John Kennedy Toole (December 17, 1937 - March 26, 1969) was an American novelist, from New Orleans, Louisiana, best known for his novel A Confederacy of Dunces. He committed suicide without publishing any novels. However, in 1981, he posthumously won the Pulitzer Prize for Fiction.
Toole's childhood in Uptown New Orleans was rather sheltered, dominated by his mother Thelma Ducoing Toole who seldom let her only child play with other children, explaining to everyone that her son was a genius. After an undergraduate degree from Tulane University, Toole received a master's degree at Columbia University, and then spent a year as assistant professor of English at the University of Southwestern Louisiana (now UL Lafayette) in Lafayette, Louisiana. He then went to New York to take a teaching position at Hunter College. Toole also spent some time pursuing a doctorate at Columbia, but did not finish because he was drafted into the U.S. Army in 1961, where he served two years in Puerto Rico teaching English to Spanish-speaking recruits.
After his time in the military, Toole returned to New Orleans to live with his parents and began to teach at Dominican College. He spent time hanging around the French Quarter with musicians and, on at least one occasion, helped a musician friend with his second job selling tamales from a cart. After Toole graduated with honors from Tulane University, he worked briefly in a men's clothing factory. Both of these scenarios played a part in the inspiration for his great comic novel A Confederacy of Dunces.
Toole sent his novel's manuscript to Simon and Schuster. After initial excitement about the book, the publisher eventually rejected it, saying that the book "isn't really about anything." Toole began to deteriorate rapidly after he lost hope of publishing his book, which he considered to be a masterpiece. He began to drink heavily and started taking medication for headaches; he also stopped teaching at Dominican and quit his doctoral classes at Tulane.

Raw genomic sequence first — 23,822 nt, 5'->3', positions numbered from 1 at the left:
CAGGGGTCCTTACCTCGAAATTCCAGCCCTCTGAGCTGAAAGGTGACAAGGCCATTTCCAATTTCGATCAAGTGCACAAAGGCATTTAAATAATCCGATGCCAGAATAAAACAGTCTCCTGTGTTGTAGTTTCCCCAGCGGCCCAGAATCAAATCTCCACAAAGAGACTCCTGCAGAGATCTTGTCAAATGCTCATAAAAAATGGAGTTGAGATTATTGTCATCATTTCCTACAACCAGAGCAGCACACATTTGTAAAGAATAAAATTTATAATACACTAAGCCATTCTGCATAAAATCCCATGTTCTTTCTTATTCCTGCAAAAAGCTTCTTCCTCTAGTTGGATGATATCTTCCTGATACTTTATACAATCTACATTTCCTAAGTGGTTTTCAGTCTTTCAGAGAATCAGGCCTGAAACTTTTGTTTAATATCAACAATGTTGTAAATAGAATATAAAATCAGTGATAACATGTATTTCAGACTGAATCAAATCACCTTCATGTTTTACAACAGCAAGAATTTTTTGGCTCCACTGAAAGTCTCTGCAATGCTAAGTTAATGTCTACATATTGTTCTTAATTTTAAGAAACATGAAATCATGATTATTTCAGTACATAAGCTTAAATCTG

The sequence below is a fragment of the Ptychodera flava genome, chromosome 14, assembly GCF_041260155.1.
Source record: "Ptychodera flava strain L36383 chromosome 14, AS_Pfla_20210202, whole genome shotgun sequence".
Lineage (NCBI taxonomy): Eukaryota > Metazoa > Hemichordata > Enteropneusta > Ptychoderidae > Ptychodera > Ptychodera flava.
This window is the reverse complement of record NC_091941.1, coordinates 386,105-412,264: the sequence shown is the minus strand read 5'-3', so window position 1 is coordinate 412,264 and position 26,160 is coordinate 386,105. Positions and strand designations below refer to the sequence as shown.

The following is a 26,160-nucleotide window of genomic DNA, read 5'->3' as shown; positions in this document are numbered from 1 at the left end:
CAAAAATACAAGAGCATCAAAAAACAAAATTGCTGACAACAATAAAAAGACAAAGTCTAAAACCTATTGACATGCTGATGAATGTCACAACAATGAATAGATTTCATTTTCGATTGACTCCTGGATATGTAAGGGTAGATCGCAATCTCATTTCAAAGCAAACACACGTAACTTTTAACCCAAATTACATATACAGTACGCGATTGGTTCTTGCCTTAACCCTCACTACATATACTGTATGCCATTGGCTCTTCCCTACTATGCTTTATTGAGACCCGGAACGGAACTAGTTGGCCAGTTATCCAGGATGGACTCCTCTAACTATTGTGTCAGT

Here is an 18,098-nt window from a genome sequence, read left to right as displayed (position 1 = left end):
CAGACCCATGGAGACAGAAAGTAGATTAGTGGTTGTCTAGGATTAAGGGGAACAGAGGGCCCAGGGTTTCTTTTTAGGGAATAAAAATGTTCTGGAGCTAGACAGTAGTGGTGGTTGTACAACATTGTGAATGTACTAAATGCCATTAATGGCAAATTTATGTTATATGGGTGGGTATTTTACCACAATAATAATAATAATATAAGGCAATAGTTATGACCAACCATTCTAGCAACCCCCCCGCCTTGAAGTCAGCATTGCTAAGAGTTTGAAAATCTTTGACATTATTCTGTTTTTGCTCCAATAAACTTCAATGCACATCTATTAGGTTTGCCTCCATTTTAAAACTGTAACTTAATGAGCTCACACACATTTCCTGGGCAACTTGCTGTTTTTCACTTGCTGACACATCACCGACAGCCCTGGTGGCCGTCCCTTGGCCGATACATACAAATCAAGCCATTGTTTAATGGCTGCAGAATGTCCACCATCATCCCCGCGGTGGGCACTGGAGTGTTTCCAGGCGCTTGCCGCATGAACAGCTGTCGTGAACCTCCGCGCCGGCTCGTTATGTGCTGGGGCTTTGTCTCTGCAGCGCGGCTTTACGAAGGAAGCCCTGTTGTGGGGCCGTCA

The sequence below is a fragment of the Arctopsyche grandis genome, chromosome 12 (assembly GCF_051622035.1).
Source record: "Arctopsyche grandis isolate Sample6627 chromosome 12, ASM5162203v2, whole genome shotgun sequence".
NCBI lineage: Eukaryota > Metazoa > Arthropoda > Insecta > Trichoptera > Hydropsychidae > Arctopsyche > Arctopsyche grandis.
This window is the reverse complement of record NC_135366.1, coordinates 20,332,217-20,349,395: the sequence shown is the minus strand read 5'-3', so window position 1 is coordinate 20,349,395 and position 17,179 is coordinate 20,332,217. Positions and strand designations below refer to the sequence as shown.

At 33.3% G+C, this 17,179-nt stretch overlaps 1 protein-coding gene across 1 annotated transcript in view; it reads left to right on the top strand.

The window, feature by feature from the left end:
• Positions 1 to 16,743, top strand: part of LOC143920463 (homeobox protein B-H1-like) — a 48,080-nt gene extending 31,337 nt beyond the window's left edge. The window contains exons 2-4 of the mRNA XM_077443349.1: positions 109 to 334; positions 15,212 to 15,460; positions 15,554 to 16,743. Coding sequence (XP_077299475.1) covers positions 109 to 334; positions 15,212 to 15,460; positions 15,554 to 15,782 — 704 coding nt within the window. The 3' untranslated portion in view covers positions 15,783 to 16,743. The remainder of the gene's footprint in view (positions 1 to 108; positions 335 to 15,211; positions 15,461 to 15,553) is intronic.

Some biographers have since suggested that Toole was confused about his sexuality, which added to his depression. One friend has suggested that his domineering mother left no emotional room for any other woman in Toole's life. Some friends and family of Toole disagree with suggestions that Toole was a homosexual, including David Kubach, a longtime friend who also served with Toole in the army. The authors of the first biography of Toole to be published did not know him, and "not knowing him makes a big difference", Kubach said. A second book about Toole by his old friend Joel Fletcher was published in 2005. Ronald W. Bell's thesis, "The Nihilistic Perspective of John Kennedy Toole" (2000, California State University, Dominguez Hills) posits the notion that Toole's novels were a mirror of the author's life and reflect a bleak view of human existence, that Toole felt a despair over the human condition.
Toole committed suicide on March 26, 1969, after disappearing from New Orleans, by putting one end of a garden hose into the exhaust pipe of his car and the other into the window of the car in which he was sitting. The suicide note he left was destroyed by his mother, who made conflicting statements as to its general contents. He was buried at Greenwood Cemetery in New Orleans.
After his death, Toole's mother insisted that author Walker Percy read the manuscript for Dunces. Percy eventually gave in and fell in love with the book. A Confederacy of Dunces was published in 1980, and Percy provided the foreword.
Toole, and his novel, posthumously won a Pulitzer Prize for Fiction (1981). The book has sold more than 1.5 million copies in 18 languages.
Toole's only other novel is The Neon Bible, which Toole wrote at age 16 and which he considered too juvenile a writing attempt to submit for publication while he was alive. Due to the great interest in Toole, The Neon Bible was published in 1989.
A statue of Toole's most famous character, Ignatius Reilly, can be seen at 800 Iberville Street in New Orleans.